UCCS continues to serve as Hunger Free and Healthy Mind campus

A table at a Fresh Food Friday event

This summer, UCCS was designated a Hunger Free and Healthy Mind campus by the Colorado Department of Higher Education (CDHE). This designation is a result of the effort put forth by the campus to ensure students have access to things like food, housing and healthcare.

“Basic needs security and mental wellness are foundational for student success both in the classroom and outside of it,” said Amber Gilson, Basic Needs Coordinator. “It’s great to see the UCCS community come together to support our students in these areas.”

Access to food and mental health help are areas of top concern for many college students. A report received through the National College Health Assessment indicated that 48.9% of UCCS students reported some level of food insecurity, and 42.4% reported stress negatively impacted their academic performance within the last 12 months.

But the campus is here to help. 42.5% of respondents at UCCS reported they have access to medical, mental health and nutrition services solely because of the Wellness Center on campus.

Fortunately, the Wellness Center offers quite a few programs for mental health.

All students have access to three free counseling sessions per semester, as well as free access to SilverCloud, an online mental health platform. SilverCloud has modules on mental health concerns that students can go through individually or with a coach.

The Wellness Center is also offering more mental health trainings and workshops, including QPR suicide prevention. Classroom and group presentations on stress management, mindfulness and other wellbeing topics are available as well.

For those students for whom food insecurity is a concern, UCCS offers a wide variety of programs, including Clyde’s Cupboard, Fresh Food Fridays, Mountain Lion Meals and more.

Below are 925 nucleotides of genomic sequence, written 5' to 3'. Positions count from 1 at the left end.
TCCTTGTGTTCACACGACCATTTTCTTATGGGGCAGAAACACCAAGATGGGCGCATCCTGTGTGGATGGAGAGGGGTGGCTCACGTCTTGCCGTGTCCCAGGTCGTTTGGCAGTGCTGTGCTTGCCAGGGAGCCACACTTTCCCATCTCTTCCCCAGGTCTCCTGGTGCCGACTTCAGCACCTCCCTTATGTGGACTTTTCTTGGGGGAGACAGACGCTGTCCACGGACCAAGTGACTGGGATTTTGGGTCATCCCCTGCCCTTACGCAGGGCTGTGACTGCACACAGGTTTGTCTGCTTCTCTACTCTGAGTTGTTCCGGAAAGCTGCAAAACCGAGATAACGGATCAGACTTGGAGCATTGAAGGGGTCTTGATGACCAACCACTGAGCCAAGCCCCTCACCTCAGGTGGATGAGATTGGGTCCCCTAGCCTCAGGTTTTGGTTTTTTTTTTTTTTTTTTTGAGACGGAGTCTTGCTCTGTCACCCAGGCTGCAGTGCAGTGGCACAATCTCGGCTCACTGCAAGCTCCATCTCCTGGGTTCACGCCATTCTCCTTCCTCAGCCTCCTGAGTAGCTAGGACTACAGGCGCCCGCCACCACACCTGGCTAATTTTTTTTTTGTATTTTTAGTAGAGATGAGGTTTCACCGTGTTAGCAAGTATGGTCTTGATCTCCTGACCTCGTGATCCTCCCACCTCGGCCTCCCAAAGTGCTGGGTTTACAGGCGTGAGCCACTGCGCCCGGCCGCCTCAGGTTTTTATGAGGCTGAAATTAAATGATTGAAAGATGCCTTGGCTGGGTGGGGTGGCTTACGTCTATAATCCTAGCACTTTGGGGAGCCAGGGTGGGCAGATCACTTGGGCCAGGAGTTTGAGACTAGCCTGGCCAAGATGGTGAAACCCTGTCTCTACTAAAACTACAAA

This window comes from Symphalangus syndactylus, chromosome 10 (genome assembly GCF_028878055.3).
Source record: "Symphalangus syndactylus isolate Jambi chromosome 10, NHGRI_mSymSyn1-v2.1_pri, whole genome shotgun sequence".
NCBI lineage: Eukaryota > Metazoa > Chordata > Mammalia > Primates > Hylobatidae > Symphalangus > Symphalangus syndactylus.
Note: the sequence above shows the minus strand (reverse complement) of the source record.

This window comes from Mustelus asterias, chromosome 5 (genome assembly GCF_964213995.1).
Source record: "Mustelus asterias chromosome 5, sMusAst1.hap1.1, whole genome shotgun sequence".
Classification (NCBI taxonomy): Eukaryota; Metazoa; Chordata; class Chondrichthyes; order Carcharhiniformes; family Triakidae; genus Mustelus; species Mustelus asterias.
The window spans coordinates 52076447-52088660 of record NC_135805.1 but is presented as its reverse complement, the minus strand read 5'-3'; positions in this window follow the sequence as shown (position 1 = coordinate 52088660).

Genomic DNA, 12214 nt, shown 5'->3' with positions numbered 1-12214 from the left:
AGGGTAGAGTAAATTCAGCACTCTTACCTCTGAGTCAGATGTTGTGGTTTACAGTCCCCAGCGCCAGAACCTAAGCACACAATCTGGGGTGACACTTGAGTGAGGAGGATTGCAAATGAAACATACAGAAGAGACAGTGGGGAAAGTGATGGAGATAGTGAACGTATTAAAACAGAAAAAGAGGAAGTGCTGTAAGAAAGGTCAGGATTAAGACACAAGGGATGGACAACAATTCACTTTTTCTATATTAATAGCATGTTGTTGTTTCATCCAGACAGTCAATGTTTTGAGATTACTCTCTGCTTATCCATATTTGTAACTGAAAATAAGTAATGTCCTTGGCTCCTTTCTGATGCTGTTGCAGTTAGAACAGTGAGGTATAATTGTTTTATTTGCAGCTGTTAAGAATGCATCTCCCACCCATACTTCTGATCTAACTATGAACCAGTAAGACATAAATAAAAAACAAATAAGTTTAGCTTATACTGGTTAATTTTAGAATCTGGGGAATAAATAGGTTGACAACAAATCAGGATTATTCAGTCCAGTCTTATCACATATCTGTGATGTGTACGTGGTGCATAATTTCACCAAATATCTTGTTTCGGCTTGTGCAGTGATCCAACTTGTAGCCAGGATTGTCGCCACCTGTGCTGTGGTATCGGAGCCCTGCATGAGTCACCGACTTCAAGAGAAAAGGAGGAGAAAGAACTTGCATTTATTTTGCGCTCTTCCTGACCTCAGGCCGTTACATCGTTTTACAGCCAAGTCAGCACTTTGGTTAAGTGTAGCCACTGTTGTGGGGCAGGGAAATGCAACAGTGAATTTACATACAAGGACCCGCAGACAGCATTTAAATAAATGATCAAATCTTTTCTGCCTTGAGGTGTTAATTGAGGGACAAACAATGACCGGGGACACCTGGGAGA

Clyde’s Cupboard provides nonperishable items including food and toiletries, while Fresh Food Fridays, which take place every other Friday during fall and spring semesters, provide fresh fruits, veggies, milk, bread and occasionally meat. The Mountain Lion Meals program provides up to three free meals each week to UCCS students at one of the on-campus dining halls, the Roaring Fork or The Lodge.

A few times per year, the teams behind the hunger free and healthy minds programs come together to offer events and programs. This semester, the group offered a Food & Mood workshop — where participants learned about how nutrition influences mental health, followed by a community meal at the Roaring Fork — and Farmhouse Fridays, which offer mindfulness activities and a farm-to-table meal every Friday.

“I am proud of the efforts our campus is making to help meet our students’ mental health and basic needs,” said Chrissie Bailey, Assistant Director of Wellness Promotion. “We know these needs must be met for students to succeed academically and thrive during their time at UCCS and beyond.”

Assistance goes beyond the campus as well. UCCS students have access to Single Stop, a free online screening tool which connects users to local community and governmental resources (e.g. SNAP and Medicaid) that can assist in meeting their basic needs. The Basic Needs Coordinator can then provide support for students when accessing and navigating these resources, such as application assistance and need identification.

To learn more about any of these programs, please visit the Basic Needs website or the Wellness Center website.